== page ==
You’ve heard rumors, whispers about brown patch fungus and its damaging effects on your grass. You talk about it with your family, friends, and neighbors, but deep down, you carry a dark secret.
You don’t know what brown patch fungus is. Sure it sounds scary, something to be avoided, but you can’t help but wonder, what is brown patch fungus?
It’s too late to ask others what it could be; they might mock you or realize you have been nodding along to conversations without actually saying anything for months now.
But if you don’t know what it is, how can you be sure that your grass isn’t infected? Is your lawn slowly dying in front of you, and you have no idea why?
Do you lie awake at night wondering if your grass is out there, crying for your help, slowly being overtaken by brown patch fungus?
Well, worry no more! We are here to put all your brown patch fungus questions to bed! Today we will look at what brown patch fungus is, how to identify it, and importantly how to save your grass from its fungus fate!
Table of Contents
What is brown patch fungus?
Brown patch fungus, or large patch disease, is a condition caused by a single species of fungus, Rhizoctonia. You are most likely to see the fungus in mid to late summer or during hot and humid weather conditions.
These conditions are prime times for the fungus to spread and thrive in your garden.
Any prolonged wetness gives the fungus the perfect breeding ground to spread and damage your grass.
Whether it’s from the dew, rain, nighttime, evening watering, or poor drainage, wet grass at temperatures over 80F in the day and 65F at night are the perfect conditions for brown patch fungus to spread.
It’s not just the weather; grass that has been overstimulated by nitrogen fertilizer can be susceptible to brown patch fungus. It is especially prone to the fungs if the fertilizer has been used before or during hot and humid weather.
When it comes to fertilizing your grass, avoid overdoing it, especially if hot weather is approaching!
The fungus will enter and infect the leaves of your grass, causing them to rot and changing the color from luscious green to yellow-brown color. The fungus can affect all cool-season grasses but is very harmful to ryegrass and tall fescue.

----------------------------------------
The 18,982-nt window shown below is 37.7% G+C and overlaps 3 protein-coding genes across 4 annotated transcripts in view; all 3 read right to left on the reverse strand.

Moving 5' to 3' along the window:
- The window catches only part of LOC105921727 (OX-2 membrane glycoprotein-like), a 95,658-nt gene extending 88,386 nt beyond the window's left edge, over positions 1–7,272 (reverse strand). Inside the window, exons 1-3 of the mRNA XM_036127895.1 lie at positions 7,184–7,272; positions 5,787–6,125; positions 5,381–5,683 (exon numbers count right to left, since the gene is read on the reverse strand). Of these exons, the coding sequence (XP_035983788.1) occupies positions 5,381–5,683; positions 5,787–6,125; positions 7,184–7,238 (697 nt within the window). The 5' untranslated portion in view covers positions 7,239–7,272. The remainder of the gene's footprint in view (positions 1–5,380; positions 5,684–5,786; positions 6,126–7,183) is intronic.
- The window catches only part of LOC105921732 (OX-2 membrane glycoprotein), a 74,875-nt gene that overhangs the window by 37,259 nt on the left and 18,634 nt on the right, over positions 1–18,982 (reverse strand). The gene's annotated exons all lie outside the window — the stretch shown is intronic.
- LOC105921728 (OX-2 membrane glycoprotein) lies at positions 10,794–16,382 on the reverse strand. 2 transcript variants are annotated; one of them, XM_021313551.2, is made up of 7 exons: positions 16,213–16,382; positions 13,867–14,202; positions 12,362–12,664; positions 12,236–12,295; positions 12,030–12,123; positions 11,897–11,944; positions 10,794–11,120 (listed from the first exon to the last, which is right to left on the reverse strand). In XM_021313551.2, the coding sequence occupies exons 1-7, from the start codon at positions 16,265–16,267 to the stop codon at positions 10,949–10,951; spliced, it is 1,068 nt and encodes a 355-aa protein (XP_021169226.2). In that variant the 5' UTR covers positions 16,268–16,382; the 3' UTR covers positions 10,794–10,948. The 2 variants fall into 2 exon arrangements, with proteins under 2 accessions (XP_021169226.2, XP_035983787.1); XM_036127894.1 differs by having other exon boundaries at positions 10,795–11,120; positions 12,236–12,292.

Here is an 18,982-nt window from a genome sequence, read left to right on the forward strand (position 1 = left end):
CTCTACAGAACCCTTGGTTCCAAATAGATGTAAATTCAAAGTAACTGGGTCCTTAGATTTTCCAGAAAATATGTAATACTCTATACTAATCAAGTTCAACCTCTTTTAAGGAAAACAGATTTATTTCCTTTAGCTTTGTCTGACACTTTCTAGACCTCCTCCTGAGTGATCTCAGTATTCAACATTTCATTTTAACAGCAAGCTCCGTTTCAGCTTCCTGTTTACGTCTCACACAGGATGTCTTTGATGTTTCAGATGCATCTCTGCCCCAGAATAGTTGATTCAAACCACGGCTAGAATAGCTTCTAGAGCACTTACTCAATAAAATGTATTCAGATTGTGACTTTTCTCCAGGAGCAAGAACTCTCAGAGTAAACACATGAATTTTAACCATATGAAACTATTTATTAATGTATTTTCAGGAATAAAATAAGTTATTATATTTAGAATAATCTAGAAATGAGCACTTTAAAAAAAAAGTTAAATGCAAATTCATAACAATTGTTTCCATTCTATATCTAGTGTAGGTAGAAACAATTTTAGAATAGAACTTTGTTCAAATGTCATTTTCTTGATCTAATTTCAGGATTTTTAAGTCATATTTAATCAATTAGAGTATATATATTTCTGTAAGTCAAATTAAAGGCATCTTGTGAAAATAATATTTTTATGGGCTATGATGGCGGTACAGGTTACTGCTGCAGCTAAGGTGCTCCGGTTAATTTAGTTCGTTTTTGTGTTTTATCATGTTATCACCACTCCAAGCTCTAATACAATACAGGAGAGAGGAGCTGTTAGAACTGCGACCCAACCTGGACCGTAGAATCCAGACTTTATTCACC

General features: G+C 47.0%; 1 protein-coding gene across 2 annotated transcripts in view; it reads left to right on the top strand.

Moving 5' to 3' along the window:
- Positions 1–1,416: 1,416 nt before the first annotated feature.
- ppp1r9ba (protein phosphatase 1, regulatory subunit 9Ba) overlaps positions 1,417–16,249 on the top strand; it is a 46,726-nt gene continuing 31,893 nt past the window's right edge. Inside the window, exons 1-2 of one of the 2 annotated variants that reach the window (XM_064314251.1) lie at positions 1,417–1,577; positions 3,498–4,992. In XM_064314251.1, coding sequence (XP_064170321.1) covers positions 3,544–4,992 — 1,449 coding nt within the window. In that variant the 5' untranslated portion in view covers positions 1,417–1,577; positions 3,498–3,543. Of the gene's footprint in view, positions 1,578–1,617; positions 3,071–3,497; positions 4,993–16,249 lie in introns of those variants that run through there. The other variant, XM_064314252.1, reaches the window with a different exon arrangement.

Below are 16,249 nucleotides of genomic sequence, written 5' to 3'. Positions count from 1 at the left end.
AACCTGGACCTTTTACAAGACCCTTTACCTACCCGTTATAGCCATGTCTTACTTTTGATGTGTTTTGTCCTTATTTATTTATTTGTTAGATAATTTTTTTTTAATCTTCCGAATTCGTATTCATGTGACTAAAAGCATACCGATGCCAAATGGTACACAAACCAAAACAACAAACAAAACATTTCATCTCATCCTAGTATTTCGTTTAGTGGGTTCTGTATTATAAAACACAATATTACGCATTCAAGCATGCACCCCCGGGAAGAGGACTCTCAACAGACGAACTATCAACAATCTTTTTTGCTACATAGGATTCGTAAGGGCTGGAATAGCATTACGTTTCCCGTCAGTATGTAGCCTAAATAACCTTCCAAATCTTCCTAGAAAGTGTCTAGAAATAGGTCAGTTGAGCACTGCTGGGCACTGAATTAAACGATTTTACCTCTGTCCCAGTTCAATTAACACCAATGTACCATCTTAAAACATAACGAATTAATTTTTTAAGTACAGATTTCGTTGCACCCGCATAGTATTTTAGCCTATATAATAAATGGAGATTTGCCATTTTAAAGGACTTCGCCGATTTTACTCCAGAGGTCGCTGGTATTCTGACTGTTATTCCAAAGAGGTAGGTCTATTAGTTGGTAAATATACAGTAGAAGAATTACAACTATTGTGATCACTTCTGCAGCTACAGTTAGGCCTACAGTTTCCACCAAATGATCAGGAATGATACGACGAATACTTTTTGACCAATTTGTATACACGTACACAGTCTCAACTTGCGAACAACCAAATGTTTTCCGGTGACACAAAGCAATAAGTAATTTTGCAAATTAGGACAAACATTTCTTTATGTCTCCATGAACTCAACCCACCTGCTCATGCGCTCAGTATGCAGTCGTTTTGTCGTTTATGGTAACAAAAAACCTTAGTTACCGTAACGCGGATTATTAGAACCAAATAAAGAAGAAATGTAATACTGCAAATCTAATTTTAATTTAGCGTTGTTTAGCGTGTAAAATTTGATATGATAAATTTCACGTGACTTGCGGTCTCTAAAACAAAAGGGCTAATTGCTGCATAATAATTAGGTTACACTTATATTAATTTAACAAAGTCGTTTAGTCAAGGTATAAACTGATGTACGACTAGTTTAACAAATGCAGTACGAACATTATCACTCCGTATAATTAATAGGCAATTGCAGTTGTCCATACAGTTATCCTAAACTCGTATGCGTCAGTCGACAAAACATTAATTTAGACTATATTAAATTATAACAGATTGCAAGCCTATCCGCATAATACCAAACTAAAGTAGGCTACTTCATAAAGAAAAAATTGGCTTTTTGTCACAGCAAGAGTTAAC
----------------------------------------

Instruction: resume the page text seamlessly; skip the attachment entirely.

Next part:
It also affects a range of warm-season grasses such as St. Augustine grass, Bermuda, and zoysiagrass. The trouble with brown patch fungus is that once you have spotted it, the damage is done, and the pesky fungus is thriving on your lawn!
Thankfully there are some ways to eradicate the fungus, but you need to go deeper than the grass; getting into the soil is your best way to evict the fungus (more on this later!).
Now that we have covered what brown patch fungus is, let’s move on to identifying it and, importantly, finding out if it can be cured!
What does brown patch fungus look like?
You would assume that brown patch fungus is simply a brown patch on your lawn, yes? Well, the actual answer is slightly more complicated than that. Brown patch fungus starts as a circle or oblong-shaped pattern of light-yellow on your grass.
As time goes on, the patches will change from orange to tan color, often when people notice the fungus. Typically, brown patch fungus will look like circular patches on your grass.
They can be irregular shapes and brownish-yellow in color. These shapes will spread outwards and sometimes have patches of green grass within them too.
While there are some discrepancies in the shape and color, you should be able to identify the fungus easily now!
Can brown patch be spread by mowers?
No, brown patch fungus is generally not spread by mowers. The fungus needs its hot, humid, and wet conditions to thrive in the grass.
If the mower was used on the grass with brown patch fungus and then another grass with a similar environment, there is a chance that the fungus could be spread.
However, the chance of it spreading is very small. If the mowers are used on grass with a different environment, then no, the brown patch fungus will not be spread by the mower, and there will be no need to disinfect the mower in between uses.
Can brown patch be cured?
No, the brown patch cannot be cured as such. Instead, we can control and prevent the fungus from returning your grass to its former glory! There is a range of methods you can try, either on their own or with one another.
A fungicide can help to get rid of brown patch fungus. These are best for high-value ryegrass and bentgrass turf blends, while most lawns will revolver without chemical treatments.
Spray your fungicide as soon as symptoms appear in hot and humid environments (we will cover the best fungicides shortly).
To prevent brown patch fungus and stop it from reappearing once treated, reseed your lawn with resistant grass cultivars. These feature a moderate resistance to the Rhizoctonia fungus found in brown patch fungus.
If your grass is prone to fungus, this can be an excellent solution!
Avoiding over-fertilizing or fertilizing your grass during hot and humid conditions is the best way to prevent brown patch fungus from infecting your grass.
Improving the air circulation and watering the grass only when needed will also help prevent the fungus from rearing its ugly head again!
What is the best fungicide for brown patch?
Azoxystrobin or pyraclostrobin are the best fungicides to use to treat brown patch fungus. These fungicides will control the fungus for 28 days, providing the longest time of protection than other fungicides.
Other fungicides will typically control brown patch fungus for 14 days. When purchasing your fungicide, look out for azoxystrobin or pyraclostrobin listed on the bottle.
When using the fungicide, follow the instructions on the label, but remember, it is best to treat the fungus as soon as you notice it!